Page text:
The newest innovation to be carried out on this project is the introduction of fruit-tree farming to aid self-sufficiency and sustainability. Exotic fruits such as mangos, avocados and guavas are well loved by the chimps, and the indigenous trees such as Monkey oranges and Fig trees are propagated from bush cuttings in the vicinity. Produce is organically grown and the carbon footprint greatly reduced by green farming practices and elimination of need for transport. Fruit scraps are used to re-fertilize the soil for next planting. Fruits and vegetables not used to feed the chimps are sold to raise further funds for the sanctuary.
The volunteer program at Chimfunshi has grown steadily with over 1,300 volunteer hours accumulated in 2012 alone; and a continued focus on new innovations and ideas for long term sustainability.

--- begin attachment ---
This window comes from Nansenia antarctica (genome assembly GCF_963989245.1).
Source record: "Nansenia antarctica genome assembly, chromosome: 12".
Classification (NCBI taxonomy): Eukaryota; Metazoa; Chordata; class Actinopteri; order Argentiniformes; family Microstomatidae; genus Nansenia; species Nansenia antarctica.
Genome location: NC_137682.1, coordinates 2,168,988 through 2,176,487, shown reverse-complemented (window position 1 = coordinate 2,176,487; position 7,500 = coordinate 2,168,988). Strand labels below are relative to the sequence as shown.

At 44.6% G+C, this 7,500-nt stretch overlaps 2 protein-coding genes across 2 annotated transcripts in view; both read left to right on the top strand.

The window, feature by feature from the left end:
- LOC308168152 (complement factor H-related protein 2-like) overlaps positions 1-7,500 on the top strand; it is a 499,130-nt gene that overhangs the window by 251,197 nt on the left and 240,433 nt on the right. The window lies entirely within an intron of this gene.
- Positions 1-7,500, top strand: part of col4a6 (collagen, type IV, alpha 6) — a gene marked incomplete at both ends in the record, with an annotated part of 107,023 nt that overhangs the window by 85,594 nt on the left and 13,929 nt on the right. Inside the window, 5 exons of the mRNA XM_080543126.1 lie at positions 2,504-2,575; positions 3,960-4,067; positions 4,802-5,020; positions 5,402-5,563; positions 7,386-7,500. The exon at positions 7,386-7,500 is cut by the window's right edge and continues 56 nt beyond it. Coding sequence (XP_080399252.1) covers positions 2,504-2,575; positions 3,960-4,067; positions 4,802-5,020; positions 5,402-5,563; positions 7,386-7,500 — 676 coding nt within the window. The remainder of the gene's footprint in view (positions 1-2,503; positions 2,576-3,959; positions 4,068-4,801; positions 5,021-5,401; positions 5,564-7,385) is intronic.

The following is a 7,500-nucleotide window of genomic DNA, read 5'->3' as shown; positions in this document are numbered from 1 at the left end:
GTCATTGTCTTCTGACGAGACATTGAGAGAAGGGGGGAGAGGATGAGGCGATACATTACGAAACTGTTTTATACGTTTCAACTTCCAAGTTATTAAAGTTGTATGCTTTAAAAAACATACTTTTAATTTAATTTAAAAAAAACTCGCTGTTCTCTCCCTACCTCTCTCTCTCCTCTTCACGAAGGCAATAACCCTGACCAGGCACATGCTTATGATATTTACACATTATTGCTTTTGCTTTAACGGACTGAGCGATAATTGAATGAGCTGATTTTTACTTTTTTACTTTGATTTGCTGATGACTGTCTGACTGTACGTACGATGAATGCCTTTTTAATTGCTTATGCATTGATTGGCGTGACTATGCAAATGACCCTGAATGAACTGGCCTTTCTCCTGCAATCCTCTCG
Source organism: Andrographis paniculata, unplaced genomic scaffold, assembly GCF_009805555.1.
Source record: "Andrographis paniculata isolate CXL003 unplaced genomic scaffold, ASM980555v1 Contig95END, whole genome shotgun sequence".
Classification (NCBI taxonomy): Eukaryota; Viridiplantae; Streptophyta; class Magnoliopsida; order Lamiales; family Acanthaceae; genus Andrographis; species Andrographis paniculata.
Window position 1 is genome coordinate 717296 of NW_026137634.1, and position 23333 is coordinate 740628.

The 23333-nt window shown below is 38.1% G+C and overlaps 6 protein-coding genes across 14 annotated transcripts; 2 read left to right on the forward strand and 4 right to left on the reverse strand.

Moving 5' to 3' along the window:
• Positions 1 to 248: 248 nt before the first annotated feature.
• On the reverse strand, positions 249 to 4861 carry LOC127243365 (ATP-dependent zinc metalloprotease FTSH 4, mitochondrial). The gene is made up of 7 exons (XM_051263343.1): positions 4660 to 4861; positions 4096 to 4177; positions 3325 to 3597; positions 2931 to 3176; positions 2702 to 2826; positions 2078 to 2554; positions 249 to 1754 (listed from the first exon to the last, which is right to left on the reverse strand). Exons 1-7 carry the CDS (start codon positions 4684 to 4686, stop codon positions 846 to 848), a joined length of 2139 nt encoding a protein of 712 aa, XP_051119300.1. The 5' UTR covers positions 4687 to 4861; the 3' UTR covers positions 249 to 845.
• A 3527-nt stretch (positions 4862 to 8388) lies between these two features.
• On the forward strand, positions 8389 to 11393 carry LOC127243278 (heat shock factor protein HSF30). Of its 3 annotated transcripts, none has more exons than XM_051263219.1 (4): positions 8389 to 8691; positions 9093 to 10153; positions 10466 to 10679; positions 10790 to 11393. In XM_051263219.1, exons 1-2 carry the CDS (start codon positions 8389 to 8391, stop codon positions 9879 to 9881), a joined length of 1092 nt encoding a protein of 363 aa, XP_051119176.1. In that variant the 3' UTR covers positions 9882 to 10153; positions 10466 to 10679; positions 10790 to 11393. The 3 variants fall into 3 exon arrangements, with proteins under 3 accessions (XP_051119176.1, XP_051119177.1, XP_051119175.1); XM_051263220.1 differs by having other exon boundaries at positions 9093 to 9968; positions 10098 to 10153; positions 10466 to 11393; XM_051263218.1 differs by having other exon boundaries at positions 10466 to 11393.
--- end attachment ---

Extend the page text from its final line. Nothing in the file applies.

Conversation Corps Argentina
Travel for less. The program is designed to provide plenty of time to experience the Argentinean culture. Do you want to learn Spanish or brush up on your language skills? If available near your placement, GeoVisions will provide assistance in identifying suitable language lessons. Language classes are optional and at your additional expense. Conversation Corps volunteers are typically placed in the Cordoba region.
This program also focuses on cultural exchange and host families are not only excited to learn English but also love to share the characteristics of their country, culture and cuisine.
International Volunteer HQ
Volunteer in Sri Lanka Program
One of IVHQ’s newest program destinations, there are a wide range of volunteering projects in Sri Lanka, including Childcare, Teaching, Elderly Care, Temple Renovation, Medical and Turtle Conservation.